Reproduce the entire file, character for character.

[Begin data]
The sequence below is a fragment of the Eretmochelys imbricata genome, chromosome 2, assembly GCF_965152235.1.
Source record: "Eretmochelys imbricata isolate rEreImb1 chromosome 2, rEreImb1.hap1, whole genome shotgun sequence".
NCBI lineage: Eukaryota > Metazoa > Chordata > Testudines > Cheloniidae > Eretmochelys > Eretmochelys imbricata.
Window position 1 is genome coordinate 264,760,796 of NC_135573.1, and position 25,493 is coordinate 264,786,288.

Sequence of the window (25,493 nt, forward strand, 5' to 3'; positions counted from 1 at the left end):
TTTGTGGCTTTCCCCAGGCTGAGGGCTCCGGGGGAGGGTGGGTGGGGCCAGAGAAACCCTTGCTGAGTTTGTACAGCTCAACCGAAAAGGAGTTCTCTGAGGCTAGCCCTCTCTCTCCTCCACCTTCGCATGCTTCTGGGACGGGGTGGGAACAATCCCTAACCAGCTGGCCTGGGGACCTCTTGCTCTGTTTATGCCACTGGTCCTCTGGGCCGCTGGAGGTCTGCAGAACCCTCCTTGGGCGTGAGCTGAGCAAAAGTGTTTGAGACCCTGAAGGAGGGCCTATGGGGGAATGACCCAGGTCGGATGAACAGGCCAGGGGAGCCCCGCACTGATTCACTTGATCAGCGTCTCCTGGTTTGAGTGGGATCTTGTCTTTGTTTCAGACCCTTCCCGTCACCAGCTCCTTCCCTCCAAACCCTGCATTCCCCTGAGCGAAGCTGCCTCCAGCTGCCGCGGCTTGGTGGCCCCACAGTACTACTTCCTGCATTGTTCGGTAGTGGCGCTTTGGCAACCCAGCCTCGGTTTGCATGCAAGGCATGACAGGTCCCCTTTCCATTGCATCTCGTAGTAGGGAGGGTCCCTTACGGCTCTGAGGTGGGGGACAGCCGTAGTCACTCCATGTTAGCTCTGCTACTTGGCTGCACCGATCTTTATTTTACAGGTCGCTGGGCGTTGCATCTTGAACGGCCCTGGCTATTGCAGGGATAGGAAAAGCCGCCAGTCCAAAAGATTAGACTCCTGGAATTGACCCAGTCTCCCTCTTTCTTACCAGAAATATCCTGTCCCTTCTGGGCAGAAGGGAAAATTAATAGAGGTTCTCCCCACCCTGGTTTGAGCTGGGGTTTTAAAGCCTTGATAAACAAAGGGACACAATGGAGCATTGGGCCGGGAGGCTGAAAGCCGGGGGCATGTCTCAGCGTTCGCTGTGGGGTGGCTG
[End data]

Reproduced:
The sequence below is a fragment of the Eretmochelys imbricata genome, chromosome 2, assembly GCF_965152235.1.
Source record: "Eretmochelys imbricata isolate rEreImb1 chromosome 2, rEreImb1.hap1, whole genome shotgun sequence".
NCBI lineage: Eukaryota > Metazoa > Chordata > Testudines > Cheloniidae > Eretmochelys > Eretmochelys imbricata.
Window position 1 is genome coordinate 264,760,796 of NC_135573.1, and position 25,493 is coordinate 264,786,288.

Sequence of the window (25,493 nt, forward strand, 5' to 3'; positions counted from 1 at the left end):
TTTGTGGCTTTCCCCAGGCTGAGGGCTCCGGGGGAGGGTGGGTGGGGCCAGAGAAACCCTTGCTGAGTTTGTACAGCTCAACCGAAAAGGAGTTCTCTGAGGCTAGCCCTCTCTCTCCTCCACCTTCGCATGCTTCTGGGACGGGGTGGGAACAATCCCTAACCAGCTGGCCTGGGGACCTCTTGCTCTGTTTATGCCACTGGTCCTCTGGGCCGCTGGAGGTCTGCAGAACCCTCCTTGGGCGTGAGCTGAGCAAAAGTGTTTGAGACCCTGAAGGAGGGCCTATGGGGGAATGACCCAGGTCGGATGAACAGGCCAGGGGAGCCCCGCACTGATTCACTTGATCAGCGTCTCCTGGTTTGAGTGGGATCTTGTCTTTGTTTCAGACCCTTCCCGTCACCAGCTCCTTCCCTCCAAACCCTGCATTCCCCTGAGCGAAGCTGCCTCCAGCTGCCGCGGCTTGGTGGCCCCACAGTACTACTTCCTGCATTGTTCGGTAGTGGCGCTTTGGCAACCCAGCCTCGGTTTGCATGCAAGGCATGACAGGTCCCCTTTCCATTGCATCTCGTAGTAGGGAGGGTCCCTTACGGCTCTGAGGTGGGGGACAGCCGTAGTCACTCCATGTTAGCTCTGCTACTTGGCTGCACCGATCTTTATTTTACAGGTCGCTGGGCGTTGCATCTTGAACGGCCCTGGCTATTGCAGGGATAGGAAAAGCCGCCAGTCCAAAAGATTAGACTCCTGGAATTGACCCAGTCTCCCTCTTTCTTACCAGAAATATCCTGTCCCTTCTGGGCAGAAGGGAAAATTAATAGAGGTTCTCCCCACCCTGGTTTGAGCTGGGGTTTTAAAGCCTTGATAAACAAAGGGACACAATGGAGCATTGGGCCGGGAGGCTGAAAGCCGGGGGCATGTCTCAGCGTTCGCTGTGGGGTGGCTG